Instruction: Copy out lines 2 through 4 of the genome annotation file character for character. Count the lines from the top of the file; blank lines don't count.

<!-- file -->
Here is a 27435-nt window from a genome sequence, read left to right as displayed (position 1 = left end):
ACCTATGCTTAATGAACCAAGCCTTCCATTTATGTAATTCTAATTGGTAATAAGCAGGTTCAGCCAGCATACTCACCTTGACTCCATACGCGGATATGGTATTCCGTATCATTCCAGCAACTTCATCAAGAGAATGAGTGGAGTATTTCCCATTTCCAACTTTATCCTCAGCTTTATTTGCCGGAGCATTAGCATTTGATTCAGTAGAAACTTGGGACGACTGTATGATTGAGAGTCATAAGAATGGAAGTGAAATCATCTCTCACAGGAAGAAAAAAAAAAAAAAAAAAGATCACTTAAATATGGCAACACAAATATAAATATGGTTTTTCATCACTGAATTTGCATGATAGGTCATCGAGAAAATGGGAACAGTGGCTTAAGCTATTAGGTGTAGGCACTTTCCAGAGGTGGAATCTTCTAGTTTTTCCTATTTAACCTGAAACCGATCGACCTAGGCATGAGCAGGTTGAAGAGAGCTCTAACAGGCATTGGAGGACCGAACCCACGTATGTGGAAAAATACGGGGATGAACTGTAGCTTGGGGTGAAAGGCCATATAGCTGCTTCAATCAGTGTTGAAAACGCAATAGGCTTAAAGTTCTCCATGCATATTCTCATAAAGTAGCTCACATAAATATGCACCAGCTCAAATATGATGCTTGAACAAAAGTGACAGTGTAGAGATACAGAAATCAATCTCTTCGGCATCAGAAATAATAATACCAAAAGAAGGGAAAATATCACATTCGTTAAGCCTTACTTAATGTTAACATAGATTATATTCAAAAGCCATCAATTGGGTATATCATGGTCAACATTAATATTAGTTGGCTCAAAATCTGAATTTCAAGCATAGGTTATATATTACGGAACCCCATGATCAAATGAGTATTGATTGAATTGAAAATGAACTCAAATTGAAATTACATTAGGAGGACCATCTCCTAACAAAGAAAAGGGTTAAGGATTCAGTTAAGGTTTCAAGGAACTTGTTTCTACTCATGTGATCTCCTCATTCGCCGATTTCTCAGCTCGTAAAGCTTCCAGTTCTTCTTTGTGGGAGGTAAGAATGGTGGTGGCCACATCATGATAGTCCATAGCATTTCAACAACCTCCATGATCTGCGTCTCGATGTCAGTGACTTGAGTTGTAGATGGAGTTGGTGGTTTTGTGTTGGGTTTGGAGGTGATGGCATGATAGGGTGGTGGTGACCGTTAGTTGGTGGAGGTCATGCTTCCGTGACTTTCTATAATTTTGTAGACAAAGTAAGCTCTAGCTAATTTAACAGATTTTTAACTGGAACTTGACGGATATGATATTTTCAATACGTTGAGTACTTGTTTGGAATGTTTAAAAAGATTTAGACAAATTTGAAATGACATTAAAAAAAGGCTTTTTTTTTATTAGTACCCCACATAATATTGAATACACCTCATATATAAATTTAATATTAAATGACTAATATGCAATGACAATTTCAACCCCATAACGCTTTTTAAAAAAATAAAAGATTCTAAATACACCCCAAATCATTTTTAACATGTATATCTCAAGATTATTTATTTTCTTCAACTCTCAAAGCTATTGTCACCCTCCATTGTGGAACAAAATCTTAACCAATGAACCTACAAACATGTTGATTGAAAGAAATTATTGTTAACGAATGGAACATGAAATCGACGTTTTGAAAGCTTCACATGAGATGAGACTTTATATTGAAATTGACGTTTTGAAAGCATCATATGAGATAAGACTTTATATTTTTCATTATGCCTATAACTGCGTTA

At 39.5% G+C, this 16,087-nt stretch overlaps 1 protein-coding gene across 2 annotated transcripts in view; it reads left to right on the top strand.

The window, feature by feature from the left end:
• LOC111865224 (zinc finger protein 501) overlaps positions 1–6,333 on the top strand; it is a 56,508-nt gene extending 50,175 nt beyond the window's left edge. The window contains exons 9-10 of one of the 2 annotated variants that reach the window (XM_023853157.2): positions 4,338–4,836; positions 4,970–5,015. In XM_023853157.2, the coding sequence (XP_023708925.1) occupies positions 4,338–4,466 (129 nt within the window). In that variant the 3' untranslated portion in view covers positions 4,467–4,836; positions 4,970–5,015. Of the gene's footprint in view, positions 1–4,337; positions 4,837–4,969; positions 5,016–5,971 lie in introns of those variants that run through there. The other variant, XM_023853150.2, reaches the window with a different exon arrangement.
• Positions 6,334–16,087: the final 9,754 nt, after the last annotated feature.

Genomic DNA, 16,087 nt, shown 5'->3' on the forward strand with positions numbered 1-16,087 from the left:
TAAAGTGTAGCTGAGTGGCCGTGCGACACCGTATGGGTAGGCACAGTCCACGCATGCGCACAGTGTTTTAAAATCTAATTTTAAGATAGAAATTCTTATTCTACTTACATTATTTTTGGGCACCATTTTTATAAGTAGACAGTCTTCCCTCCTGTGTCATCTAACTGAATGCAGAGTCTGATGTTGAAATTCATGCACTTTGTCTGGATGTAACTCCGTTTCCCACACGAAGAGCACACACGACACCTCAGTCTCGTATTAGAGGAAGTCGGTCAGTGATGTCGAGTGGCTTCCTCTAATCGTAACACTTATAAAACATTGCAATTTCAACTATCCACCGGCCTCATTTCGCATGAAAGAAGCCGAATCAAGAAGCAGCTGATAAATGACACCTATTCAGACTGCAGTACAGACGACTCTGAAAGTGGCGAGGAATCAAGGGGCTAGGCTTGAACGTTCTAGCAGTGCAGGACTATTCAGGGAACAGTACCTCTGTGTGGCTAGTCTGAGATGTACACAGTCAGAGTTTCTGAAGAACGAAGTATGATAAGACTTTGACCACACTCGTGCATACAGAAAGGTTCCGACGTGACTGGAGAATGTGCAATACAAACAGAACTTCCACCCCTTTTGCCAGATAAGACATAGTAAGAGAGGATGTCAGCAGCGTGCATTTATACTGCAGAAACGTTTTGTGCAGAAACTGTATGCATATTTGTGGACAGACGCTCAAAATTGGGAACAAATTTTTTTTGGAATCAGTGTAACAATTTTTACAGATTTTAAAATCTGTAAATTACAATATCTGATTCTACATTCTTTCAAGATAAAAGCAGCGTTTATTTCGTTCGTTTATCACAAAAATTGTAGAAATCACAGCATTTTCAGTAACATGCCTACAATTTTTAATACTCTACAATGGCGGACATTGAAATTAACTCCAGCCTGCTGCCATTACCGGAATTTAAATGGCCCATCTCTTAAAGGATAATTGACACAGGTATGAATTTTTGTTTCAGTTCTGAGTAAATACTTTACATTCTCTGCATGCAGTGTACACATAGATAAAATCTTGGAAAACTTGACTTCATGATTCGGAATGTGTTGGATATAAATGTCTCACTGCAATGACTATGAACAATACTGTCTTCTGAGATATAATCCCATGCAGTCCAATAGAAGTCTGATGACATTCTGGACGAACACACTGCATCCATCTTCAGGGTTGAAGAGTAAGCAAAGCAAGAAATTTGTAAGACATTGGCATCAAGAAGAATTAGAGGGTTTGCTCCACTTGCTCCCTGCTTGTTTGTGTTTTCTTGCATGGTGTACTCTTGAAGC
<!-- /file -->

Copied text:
ACCTATGCTTAATGAACCAAGCCTTCCATTTATGTAATTCTAATTGGTAATAAGCAGGTTCAGCCAGCATACTCACCTTGACTCCATACGCGGATATGGTATTCCGTATCATTCCAGCAACTTCATCAAGAGAATGAGTGGAGTATTTCCCATTTCCAACTTTATCCTCAGCTTTATTTGCCGGAGCATTAGCATTTGATTCAGTAGAAACTTGGGACGACTGTATGATTGAGAGTCATAAGAATGGAAGTGAAATCATCTCTCACAGGAAGAAAAAAAAAAAAAAAAAAGATCACTTAAATATGGCAACACAAATATAAATATGGTTTTTCATCACTGAATTTGCATGATAGGTCATCGAGAAAATGGGAACAGTGGCTTAAGCTATTAGGTGTAGGCACTTTCCAGAGGTGGAATCTTCTAGTTTTTCCTATTTAACCTGAAACCGATCGACCTAGGCATGAGCAGGTTGAAGAGAGCTCTAACAGGCATTGGAGGACCGAACCCACGTATGTGGAAAAATACGGGGATGAACTGTAGCTTGGGGTGAAAGGCCATATAGCTGCTTCAATCAGTGTTGAAAACGCAATAGGCTTAAAGTTCTCCATGCATATTCTCATAAAGTAGCTCACATAAATATGCACCAGCTCAAATATGATGCTTGAACAAAAGTGACAGTGTAGAGATACAGAAATCAATCTCTTCGGCATCAGAAATAATAATACCAAAAGAAGGGAAAATATCACATTCGTTAAGCCTTACTTAATGTTAACATAGATTATATTCAAAAGCCATCAATTGGGTATATCATGGTCAACATTAATATTAGTTGGCTCAAAATCTGAATTTCAAGCATAGGTTATATATTACGGAACCCCATGATCAAATGAGTATTGATTGAATTGAAAATGAACTCAAATTGAAATTACATTAGGAGGACCATCTCCTAACAAAGAAAAGGGTTAAGGATTCAGTTAAGGTTTCAAGGAACTTGTTTCTACTCATGTGATCTCCTCATTCGCCGATTTCTCAGCTCGTAAAGCTTCCAGTTCTTCTTTGTGGGAGGTAAGAATGGTGGTGGCCACATCATGATAGTCCATAGCATTTCAACAACCTCCATGATCTGCGTCTCGATGTCAGTGACTTGAGTTGTAGATGGAGTTGGTGGTTTTGTGTTGGGTTTGGAGGTGATGGCATGATAGGGTGGTGGTGACCGTTAGTTGGTGGAGGTCATGCTTCCGTGACTTTCTATAATTTTGTAGACAAAGTAAGCTCTAGCTAATTTAACAGATTTTTAACTGGAACTTGACGGATATGATATTTTCAATACGTTGAGTACTTGTTTGGAATGTTTAAAAAGATTTAGACAAATTTGAAATGACATTAAAAAAAGGCTTTTTTTTTATTAGTACCCCACATAATATTGAATACACCTCATATATAAATTTAATATTAAATGACTAATATGCAATGACAATTTCAACCCCATAACGCTTTTTAAAAAAATAAAAGATTCTAAATACACCCCAAATCATTTTTAACATGTATATCTCAAGATTATTTATTTTCTTCAACTCTCAAAGCTATTGTCACCCTCCATTGTGGAACAAAATCTTAACCAATGAACCTACAAACATGTTGATTGAAAGAAATTATTGTTAACGAATGGAACATGAAATCGACGTTTTGAAAGCTTCACATGAGATGAGACTTTATATTGAAATTGACGTTTTGAAAGCATCATATGAGATAAGACTTTATATTTTTCATTATGCCTATAACTGCGTTA

At 39.5% G+C, this 16,087-nt stretch overlaps 1 protein-coding gene across 2 annotated transcripts in view; it reads left to right on the top strand.

The window, feature by feature from the left end: